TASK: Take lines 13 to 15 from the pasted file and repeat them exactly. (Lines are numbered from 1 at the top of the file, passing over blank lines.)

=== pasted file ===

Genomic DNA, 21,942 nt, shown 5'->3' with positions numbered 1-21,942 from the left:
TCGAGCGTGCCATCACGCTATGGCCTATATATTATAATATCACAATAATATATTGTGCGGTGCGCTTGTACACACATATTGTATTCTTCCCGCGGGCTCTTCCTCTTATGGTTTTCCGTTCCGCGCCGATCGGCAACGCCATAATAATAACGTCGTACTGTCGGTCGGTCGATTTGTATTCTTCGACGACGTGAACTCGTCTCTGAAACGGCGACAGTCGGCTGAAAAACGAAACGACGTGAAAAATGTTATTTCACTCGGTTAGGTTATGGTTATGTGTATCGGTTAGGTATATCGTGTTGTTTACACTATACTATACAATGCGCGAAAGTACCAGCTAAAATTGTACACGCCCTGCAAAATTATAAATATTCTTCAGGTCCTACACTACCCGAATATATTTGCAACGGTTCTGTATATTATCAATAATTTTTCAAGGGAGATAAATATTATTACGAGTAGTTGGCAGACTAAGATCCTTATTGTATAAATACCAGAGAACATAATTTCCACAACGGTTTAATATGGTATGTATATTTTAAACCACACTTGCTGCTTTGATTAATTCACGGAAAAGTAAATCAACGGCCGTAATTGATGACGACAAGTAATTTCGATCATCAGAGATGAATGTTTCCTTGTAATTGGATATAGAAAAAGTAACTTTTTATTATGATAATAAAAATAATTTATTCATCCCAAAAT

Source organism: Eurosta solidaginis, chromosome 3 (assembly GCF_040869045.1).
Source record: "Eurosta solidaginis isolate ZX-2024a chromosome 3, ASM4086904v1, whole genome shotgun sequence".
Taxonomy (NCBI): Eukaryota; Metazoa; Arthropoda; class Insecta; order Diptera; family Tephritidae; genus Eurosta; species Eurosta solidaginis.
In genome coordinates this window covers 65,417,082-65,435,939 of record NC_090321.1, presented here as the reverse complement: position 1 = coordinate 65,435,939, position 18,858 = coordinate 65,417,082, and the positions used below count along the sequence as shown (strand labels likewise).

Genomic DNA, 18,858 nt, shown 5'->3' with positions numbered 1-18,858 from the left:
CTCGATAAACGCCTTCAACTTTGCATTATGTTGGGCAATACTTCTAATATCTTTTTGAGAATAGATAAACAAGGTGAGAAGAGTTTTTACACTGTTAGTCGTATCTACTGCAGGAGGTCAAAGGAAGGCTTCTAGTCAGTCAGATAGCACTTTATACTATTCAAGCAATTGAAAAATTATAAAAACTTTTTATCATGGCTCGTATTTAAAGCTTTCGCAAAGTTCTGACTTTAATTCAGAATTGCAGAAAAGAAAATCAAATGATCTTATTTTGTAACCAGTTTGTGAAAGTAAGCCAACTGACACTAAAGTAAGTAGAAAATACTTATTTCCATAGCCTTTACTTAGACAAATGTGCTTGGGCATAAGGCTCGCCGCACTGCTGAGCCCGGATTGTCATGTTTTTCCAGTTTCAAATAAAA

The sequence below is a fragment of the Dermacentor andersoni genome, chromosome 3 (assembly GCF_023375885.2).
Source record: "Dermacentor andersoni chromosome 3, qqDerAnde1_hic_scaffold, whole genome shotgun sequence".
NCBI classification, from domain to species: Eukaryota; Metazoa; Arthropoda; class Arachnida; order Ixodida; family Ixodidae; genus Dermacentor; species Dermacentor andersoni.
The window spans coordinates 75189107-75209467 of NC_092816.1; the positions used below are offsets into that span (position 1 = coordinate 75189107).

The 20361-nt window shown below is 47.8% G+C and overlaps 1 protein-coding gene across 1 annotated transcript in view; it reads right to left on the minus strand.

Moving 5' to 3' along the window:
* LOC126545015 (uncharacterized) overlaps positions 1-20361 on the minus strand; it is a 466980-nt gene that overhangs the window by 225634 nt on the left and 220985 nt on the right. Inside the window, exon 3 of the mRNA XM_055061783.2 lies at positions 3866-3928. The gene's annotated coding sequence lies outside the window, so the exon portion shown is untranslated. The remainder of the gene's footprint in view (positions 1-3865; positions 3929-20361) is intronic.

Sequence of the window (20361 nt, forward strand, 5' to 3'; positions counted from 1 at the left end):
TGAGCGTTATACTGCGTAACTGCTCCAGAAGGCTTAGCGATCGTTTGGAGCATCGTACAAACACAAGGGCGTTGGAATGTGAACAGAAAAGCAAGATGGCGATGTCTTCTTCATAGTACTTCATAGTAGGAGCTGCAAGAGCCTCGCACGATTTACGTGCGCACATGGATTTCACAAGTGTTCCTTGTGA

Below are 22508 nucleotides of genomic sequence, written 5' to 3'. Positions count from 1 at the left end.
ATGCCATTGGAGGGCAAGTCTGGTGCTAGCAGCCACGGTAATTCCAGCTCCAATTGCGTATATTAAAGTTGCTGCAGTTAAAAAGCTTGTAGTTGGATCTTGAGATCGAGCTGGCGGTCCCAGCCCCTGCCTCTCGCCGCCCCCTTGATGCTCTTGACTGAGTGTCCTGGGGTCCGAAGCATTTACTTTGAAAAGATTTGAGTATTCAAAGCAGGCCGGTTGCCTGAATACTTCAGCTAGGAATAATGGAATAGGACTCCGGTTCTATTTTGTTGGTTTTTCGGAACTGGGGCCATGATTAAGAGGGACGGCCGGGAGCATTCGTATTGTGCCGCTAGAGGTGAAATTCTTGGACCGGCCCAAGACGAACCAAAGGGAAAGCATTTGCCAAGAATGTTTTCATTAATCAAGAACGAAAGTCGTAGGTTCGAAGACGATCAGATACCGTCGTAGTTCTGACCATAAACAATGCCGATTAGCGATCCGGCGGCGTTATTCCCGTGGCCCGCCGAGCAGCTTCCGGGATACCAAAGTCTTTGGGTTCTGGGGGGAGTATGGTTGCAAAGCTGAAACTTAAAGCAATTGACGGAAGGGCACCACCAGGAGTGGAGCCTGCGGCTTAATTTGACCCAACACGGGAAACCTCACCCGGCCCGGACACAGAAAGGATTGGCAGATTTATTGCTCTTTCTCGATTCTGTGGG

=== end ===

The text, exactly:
The 20361-nt window shown below is 47.8% G+C and overlaps 1 protein-coding gene across 1 annotated transcript in view; it reads right to left on the minus strand.

Moving 5' to 3' along the window:
* LOC126545015 (uncharacterized) overlaps positions 1-20361 on the minus strand; it is a 466980-nt gene that overhangs the window by 225634 nt on the left and 220985 nt on the right. Inside the window, exon 3 of the mRNA XM_055061783.2 lies at positions 3866-3928. The gene's annotated coding sequence lies outside the window, so the exon portion shown is untranslated. The remainder of the gene's footprint in view (positions 1-3865; positions 3929-20361) is intronic.